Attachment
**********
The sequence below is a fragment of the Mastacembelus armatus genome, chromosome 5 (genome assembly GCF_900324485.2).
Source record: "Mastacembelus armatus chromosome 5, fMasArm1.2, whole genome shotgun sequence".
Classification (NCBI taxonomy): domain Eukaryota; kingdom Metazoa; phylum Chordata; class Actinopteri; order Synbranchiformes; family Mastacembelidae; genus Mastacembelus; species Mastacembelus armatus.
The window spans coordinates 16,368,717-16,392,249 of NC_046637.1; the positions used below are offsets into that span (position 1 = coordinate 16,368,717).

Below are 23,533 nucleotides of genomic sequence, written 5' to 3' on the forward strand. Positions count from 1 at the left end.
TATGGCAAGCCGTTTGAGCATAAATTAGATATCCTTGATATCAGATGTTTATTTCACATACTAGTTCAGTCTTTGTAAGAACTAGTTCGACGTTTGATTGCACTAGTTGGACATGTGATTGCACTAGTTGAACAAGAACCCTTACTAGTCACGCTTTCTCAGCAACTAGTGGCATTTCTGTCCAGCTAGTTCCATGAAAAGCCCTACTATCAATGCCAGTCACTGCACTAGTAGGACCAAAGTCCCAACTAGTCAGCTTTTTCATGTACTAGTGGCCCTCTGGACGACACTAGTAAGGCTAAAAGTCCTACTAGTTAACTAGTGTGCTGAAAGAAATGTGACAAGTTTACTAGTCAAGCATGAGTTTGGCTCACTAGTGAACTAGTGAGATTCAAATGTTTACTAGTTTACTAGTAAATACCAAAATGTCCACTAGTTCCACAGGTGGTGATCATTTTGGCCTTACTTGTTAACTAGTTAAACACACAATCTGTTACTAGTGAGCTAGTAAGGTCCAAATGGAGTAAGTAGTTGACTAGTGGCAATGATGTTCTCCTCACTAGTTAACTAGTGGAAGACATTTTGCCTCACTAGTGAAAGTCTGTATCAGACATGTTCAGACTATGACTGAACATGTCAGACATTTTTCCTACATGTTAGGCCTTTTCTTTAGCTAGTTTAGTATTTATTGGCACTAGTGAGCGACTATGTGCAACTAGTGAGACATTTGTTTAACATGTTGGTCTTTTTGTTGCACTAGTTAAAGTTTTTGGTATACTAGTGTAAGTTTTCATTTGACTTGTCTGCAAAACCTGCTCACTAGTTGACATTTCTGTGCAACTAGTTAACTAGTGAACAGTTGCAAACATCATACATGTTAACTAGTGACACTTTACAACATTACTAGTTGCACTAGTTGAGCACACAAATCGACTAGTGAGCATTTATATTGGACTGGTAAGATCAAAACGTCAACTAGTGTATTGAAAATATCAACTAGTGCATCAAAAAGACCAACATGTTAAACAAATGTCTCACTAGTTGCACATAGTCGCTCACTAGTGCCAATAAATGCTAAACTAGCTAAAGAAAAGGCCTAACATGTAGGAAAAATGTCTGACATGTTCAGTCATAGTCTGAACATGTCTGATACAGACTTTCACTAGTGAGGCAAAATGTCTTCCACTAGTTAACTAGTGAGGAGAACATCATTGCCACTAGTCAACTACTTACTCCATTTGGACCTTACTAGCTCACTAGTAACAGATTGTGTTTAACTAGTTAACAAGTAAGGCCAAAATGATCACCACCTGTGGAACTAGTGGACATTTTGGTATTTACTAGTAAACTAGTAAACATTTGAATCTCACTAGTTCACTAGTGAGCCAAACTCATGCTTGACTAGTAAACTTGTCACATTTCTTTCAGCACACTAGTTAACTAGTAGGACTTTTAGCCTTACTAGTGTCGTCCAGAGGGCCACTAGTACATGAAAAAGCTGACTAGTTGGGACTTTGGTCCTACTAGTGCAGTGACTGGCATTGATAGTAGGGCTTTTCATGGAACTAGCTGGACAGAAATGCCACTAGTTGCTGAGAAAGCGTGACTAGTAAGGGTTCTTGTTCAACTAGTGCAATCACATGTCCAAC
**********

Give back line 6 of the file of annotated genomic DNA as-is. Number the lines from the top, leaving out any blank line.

TATGGCAAGCCGTTTGAGCATAAATTAGATATCCTTGATATCAGATGTTTATTTCACATACTAGTTCAGTCTTTGTAAGAACTAGTTCGACGTTTGATTGCACTAGTTGGACATGTGATTGCACTAGTTGAACAAGAACCCTTACTAGTCACGCTTTCTCAGCAACTAGTGGCATTTCTGTCCAGCTAGTTCCATGAAAAGCCCTACTATCAATGCCAGTCACTGCACTAGTAGGACCAAAGTCCCAACTAGTCAGCTTTTTCATGTACTAGTGGCCCTCTGGACGACACTAGTAAGGCTAAAAGTCCTACTAGTTAACTAGTGTGCTGAAAGAAATGTGACAAGTTTACTAGTCAAGCATGAGTTTGGCTCACTAGTGAACTAGTGAGATTCAAATGTTTACTAGTTTACTAGTAAATACCAAAATGTCCACTAGTTCCACAGGTGGTGATCATTTTGGCCTTACTTGTTAACTAGTTAAACACACAATCTGTTACTAGTGAGCTAGTAAGGTCCAAATGGAGTAAGTAGTTGACTAGTGGCAATGATGTTCTCCTCACTAGTTAACTAGTGGAAGACATTTTGCCTCACTAGTGAAAGTCTGTATCAGACATGTTCAGACTATGACTGAACATGTCAGACATTTTTCCTACATGTTAGGCCTTTTCTTTAGCTAGTTTAGTATTTATTGGCACTAGTGAGCGACTATGTGCAACTAGTGAGACATTTGTTTAACATGTTGGTCTTTTTGTTGCACTAGTTAAAGTTTTTGGTATACTAGTGTAAGTTTTCATTTGACTTGTCTGCAAAACCTGCTCACTAGTTGACATTTCTGTGCAACTAGTTAACTAGTGAACAGTTGCAAACATCATACATGTTAACTAGTGACACTTTACAACATTACTAGTTGCACTAGTTGAGCACACAAATCGACTAGTGAGCATTTATATTGGACTGGTAAGATCAAAACGTCAACTAGTGTATTGAAAATATCAACTAGTGCATCAAAAAGACCAACATGTTAAACAAATGTCTCACTAGTTGCACATAGTCGCTCACTAGTGCCAATAAATGCTAAACTAGCTAAAGAAAAGGCCTAACATGTAGGAAAAATGTCTGACATGTTCAGTCATAGTCTGAACATGTCTGATACAGACTTTCACTAGTGAGGCAAAATGTCTTCCACTAGTTAACTAGTGAGGAGAACATCATTGCCACTAGTCAACTACTTACTCCATTTGGACCTTACTAGCTCACTAGTAACAGATTGTGTTTAACTAGTTAACAAGTAAGGCCAAAATGATCACCACCTGTGGAACTAGTGGACATTTTGGTATTTACTAGTAAACTAGTAAACATTTGAATCTCACTAGTTCACTAGTGAGCCAAACTCATGCTTGACTAGTAAACTTGTCACATTTCTTTCAGCACACTAGTTAACTAGTAGGACTTTTAGCCTTACTAGTGTCGTCCAGAGGGCCACTAGTACATGAAAAAGCTGACTAGTTGGGACTTTGGTCCTACTAGTGCAGTGACTGGCATTGATAGTAGGGCTTTTCATGGAACTAGCTGGACAGAAATGCCACTAGTTGCTGAGAAAGCGTGACTAGTAAGGGTTCTTGTTCAACTAGTGCAATCACATGTCCAAC